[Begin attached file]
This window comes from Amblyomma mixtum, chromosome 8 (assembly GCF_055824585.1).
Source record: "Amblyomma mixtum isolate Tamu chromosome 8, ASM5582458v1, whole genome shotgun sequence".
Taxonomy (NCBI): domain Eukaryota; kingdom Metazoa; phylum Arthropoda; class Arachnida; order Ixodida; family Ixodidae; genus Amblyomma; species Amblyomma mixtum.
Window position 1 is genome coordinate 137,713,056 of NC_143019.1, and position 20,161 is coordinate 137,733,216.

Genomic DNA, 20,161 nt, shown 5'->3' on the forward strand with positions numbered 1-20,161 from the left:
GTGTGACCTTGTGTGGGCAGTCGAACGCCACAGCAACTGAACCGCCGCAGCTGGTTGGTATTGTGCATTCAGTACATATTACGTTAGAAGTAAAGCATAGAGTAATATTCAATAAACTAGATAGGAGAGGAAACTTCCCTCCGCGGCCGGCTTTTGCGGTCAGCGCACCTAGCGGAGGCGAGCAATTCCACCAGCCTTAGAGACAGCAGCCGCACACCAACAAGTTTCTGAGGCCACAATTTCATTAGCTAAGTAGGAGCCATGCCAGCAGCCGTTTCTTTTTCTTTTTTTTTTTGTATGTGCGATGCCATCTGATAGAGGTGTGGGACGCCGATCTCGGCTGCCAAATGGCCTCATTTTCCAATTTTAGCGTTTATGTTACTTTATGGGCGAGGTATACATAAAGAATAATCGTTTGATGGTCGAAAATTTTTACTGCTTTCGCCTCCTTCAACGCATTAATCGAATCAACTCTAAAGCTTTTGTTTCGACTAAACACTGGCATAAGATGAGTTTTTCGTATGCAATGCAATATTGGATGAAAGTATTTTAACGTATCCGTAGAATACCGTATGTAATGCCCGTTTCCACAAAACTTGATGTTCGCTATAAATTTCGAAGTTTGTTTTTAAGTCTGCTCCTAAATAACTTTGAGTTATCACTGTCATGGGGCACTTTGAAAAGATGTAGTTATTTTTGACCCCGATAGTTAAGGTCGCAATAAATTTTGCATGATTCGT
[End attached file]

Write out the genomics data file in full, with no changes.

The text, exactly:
This window comes from Amblyomma mixtum, chromosome 8 (assembly GCF_055824585.1).
Source record: "Amblyomma mixtum isolate Tamu chromosome 8, ASM5582458v1, whole genome shotgun sequence".
Taxonomy (NCBI): domain Eukaryota; kingdom Metazoa; phylum Arthropoda; class Arachnida; order Ixodida; family Ixodidae; genus Amblyomma; species Amblyomma mixtum.
Window position 1 is genome coordinate 137,713,056 of NC_143019.1, and position 20,161 is coordinate 137,733,216.

Genomic DNA, 20,161 nt, shown 5'->3' on the forward strand with positions numbered 1-20,161 from the left:
GTGTGACCTTGTGTGGGCAGTCGAACGCCACAGCAACTGAACCGCCGCAGCTGGTTGGTATTGTGCATTCAGTACATATTACGTTAGAAGTAAAGCATAGAGTAATATTCAATAAACTAGATAGGAGAGGAAACTTCCCTCCGCGGCCGGCTTTTGCGGTCAGCGCACCTAGCGGAGGCGAGCAATTCCACCAGCCTTAGAGACAGCAGCCGCACACCAACAAGTTTCTGAGGCCACAATTTCATTAGCTAAGTAGGAGCCATGCCAGCAGCCGTTTCTTTTTCTTTTTTTTTTTGTATGTGCGATGCCATCTGATAGAGGTGTGGGACGCCGATCTCGGCTGCCAAATGGCCTCATTTTCCAATTTTAGCGTTTATGTTACTTTATGGGCGAGGTATACATAAAGAATAATCGTTTGATGGTCGAAAATTTTTACTGCTTTCGCCTCCTTCAACGCATTAATCGAATCAACTCTAAAGCTTTTGTTTCGACTAAACACTGGCATAAGATGAGTTTTTCGTATGCAATGCAATATTGGATGAAAGTATTTTAACGTATCCGTAGAATACCGTATGTAATGCCCGTTTCCACAAAACTTGATGTTCGCTATAAATTTCGAAGTTTGTTTTTAAGTCTGCTCCTAAATAACTTTGAGTTATCACTGTCATGGGGCACTTTGAAAAGATGTAGTTATTTTTGACCCCGATAGTTAAGGTCGCAATAAATTTTGCATGATTCGT